But what happens at the Temple that first day is what we hope happens in the church building every day: the people there to worship have an encounter, an experience. In the midst of their sacrifices, God shows up in a tangible, palpable, noticeable way. The feel of the space changes, and they are literally forced out the doors of the place by the experience. They come face to face with the Spirit of God, and that encounter sends them back out into the world to carry that good news with them. However much Solomon may have wished that the Temple would hold God, nothing can. What Solomon, and all the people of Israel, got instead was a nudge to be the Temple of the Holy Spirit out among the people.
And it all started with an experience.
Do we come to worship expecting an experience? Expecting to meet God face to face? Expecting to encounter the spirit of the living God in a tangible way? Have we had that feeling of palpable presence?
The building is only part of the deal, right. Remember that while The Cell may be blah, the right interaction of people and experience can charge the atmosphere with magic. The same is true of church—especially when we remember that the church is not a building, but a people. If we expect to encounter God, whether in this room or in the board room, we just might. If we have the right mix of Spirit and people and experience, the atmosphere can change in an instant. But be ready, because when God shows up, we’re likely to be shoved out the doors to take that good news into the world.
This is what most of us are looking for, really: an experience of God. This is why people show up at worship for the first time, and why we keep coming back: we want to have an experience of the Divine, an encounter with the God who created and is still creating, who has done incredible things and continues to amaze. Coming to worship is not about feeling good, or singing my favorite hymns, or seeing my friends—it’s about seeing God, and practicing how to worship God outside these walls. We practice listening for God’s voice, so we are more likely to hear it when others speak. We practice repentance and forgiveness, reconciliation and peacemaking. We practice hospitality. We practice proclaiming the good news. And when God ushers us out of this sanctuary and into the streets, we’re ready to put that practice into action.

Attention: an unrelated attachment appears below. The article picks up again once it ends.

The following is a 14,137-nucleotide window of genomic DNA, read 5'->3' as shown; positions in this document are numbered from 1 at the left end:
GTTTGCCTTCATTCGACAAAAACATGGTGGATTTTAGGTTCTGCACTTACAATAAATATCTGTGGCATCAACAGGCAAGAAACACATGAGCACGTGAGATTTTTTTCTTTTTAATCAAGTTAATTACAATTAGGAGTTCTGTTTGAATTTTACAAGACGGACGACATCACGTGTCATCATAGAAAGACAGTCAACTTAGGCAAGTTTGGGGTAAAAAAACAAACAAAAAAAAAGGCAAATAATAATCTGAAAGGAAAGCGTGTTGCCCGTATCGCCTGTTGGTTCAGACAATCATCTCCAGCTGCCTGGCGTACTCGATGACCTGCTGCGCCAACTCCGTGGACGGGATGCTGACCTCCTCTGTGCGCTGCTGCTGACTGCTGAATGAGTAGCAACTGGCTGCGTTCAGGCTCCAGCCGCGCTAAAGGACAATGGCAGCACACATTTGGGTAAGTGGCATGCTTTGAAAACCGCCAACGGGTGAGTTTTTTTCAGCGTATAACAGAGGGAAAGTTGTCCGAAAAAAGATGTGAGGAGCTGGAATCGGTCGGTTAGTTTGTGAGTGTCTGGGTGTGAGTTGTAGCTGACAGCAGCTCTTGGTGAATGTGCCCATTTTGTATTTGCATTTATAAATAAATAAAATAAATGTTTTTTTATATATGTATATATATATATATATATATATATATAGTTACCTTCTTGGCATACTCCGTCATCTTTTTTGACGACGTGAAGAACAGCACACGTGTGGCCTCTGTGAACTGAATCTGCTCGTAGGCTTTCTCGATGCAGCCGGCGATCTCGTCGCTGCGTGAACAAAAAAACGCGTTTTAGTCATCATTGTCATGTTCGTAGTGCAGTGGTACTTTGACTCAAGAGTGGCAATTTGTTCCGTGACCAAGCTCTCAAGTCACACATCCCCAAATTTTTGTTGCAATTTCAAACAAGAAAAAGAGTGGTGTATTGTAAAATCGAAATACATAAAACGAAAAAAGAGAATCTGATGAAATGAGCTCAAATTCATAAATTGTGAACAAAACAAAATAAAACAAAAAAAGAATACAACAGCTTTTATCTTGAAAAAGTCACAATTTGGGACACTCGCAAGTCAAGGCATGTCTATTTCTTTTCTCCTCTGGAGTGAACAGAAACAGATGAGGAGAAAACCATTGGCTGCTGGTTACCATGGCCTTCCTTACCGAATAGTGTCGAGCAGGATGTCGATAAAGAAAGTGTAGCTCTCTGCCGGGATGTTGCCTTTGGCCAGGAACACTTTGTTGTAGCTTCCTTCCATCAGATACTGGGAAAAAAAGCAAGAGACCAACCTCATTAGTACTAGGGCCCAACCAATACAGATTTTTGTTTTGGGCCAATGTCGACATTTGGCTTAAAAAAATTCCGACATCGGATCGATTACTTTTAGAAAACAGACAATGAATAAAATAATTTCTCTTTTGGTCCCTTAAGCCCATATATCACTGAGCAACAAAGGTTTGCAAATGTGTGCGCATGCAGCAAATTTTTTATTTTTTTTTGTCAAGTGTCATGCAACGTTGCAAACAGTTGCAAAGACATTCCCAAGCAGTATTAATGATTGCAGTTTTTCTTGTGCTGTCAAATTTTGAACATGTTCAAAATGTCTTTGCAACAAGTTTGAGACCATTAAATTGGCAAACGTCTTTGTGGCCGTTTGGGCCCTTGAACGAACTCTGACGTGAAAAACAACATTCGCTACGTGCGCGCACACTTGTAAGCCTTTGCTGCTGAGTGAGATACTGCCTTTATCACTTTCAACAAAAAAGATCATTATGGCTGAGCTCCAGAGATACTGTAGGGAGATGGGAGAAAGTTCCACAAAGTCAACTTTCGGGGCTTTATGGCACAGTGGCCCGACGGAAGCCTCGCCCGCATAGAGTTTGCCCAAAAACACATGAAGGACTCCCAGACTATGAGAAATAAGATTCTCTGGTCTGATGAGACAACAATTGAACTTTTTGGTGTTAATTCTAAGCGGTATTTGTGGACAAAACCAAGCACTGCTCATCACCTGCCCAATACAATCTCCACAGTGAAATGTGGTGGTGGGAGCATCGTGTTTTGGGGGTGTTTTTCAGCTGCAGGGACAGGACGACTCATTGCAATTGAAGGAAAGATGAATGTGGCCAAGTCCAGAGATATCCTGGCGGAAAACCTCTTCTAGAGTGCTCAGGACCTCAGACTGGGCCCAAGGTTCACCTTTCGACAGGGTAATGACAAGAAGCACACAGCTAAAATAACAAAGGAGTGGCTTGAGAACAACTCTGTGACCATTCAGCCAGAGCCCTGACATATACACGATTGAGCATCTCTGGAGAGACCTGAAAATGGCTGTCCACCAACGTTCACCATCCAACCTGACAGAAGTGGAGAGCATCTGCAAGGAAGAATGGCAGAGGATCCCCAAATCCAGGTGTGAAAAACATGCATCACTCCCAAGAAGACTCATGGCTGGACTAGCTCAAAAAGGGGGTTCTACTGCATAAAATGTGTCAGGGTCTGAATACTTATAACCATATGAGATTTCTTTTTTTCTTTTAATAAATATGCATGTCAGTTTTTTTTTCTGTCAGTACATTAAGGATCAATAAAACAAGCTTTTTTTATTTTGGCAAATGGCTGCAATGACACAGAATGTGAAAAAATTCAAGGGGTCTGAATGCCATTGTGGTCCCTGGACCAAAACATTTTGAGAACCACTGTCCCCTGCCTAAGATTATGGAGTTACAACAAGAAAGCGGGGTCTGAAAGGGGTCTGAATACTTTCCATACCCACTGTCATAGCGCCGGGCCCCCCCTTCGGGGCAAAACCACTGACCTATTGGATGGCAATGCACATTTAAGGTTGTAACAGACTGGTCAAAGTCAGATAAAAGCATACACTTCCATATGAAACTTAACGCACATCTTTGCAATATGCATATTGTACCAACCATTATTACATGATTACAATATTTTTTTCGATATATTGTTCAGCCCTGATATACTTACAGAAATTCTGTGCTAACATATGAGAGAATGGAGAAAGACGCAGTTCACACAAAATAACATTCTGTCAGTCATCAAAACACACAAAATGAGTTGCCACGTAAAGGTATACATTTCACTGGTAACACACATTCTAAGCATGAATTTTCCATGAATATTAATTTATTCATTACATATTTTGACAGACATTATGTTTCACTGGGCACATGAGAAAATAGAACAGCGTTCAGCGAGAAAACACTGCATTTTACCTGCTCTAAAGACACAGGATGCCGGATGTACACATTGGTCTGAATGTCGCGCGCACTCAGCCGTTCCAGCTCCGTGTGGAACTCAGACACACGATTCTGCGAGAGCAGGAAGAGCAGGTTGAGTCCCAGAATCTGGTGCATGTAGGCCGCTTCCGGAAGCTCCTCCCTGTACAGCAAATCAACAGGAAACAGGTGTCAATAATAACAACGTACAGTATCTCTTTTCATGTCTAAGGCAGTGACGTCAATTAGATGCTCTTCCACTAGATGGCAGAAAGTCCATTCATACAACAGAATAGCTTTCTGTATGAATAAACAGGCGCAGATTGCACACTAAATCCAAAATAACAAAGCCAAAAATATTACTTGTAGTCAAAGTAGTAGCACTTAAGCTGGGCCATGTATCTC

IF, that is, we’ve experienced God. There is no guarantee that every sanctuary or every church is filled with the Spirit of God, just as there’s no guarantee that a stadium is filled with the spirit of a great game. We heard about how a cloud of God’s glory filled up the Temple as the people made their offerings, prayed, and sang. What would it take for this church to be filled with God’s glory? Not the building, but the church. We might want to confine God to the walls like a time capsule in the cornerstone, but the cloud of glory overflows the holy of holies and will overflow our closed doors as well—and our closed hearts too.
What if the church was full of God’s glory? All fall we’ve been talking about ways we glorify God in our ministries here. We’ve seen God glorified from basement to rafters, in and out of the building, through PADS and pies, classes and songs, artwork and service work. What if we were constantly on the lookout for what God is doing, constantly on the lookout for where we can participate in God’s mission? What if we were to cultivate gratitude by naming something that God has done in our lives each day? What if we were to sing with all our hearts even if we were unsure of the tune? What if we were to reach out to someone who has hurt us and look for reconciliation? What if we were to call up someone we haven’t seen in a while and just chat? What if we were to actually pray for each other by name throughout the week? We just might find the palpable presence of God, right here, ready to be encountered and experienced by all who meet us.
Today is Reformation Sunday—the day we celebrate the ways the Spirit is working to transform the church ever more into a better glimpse of the kingdom of God. Interestingly, the Reformation was partly sparked by a building not unlike the Temple of Solomon: when the pope needed a fundraiser to pay for the building of St. Peter’s, he created the idea of selling certificates of forgiveness. He should have gone for a raffle, because the sale of these indulgences was among the top grievances of Martin Luther and others who would ultimately change the church forever with their insistence that God’s grace is never for sale, and that no building can contain the glory of God. Instead we can find God’s spirit dwelling among and within us, for we are temples of the holy spirit, made into a body that is the home of Christ. And so on this day especially, we look for what God is up to next, for we know that the transformation God has in mind will be amazing…and that we will have a part to play in it.
May we again encounter the Living God, who is making all things new, and may we be the church, a Living Temple, the dwelling place of God’s spirit, overflowing into the world.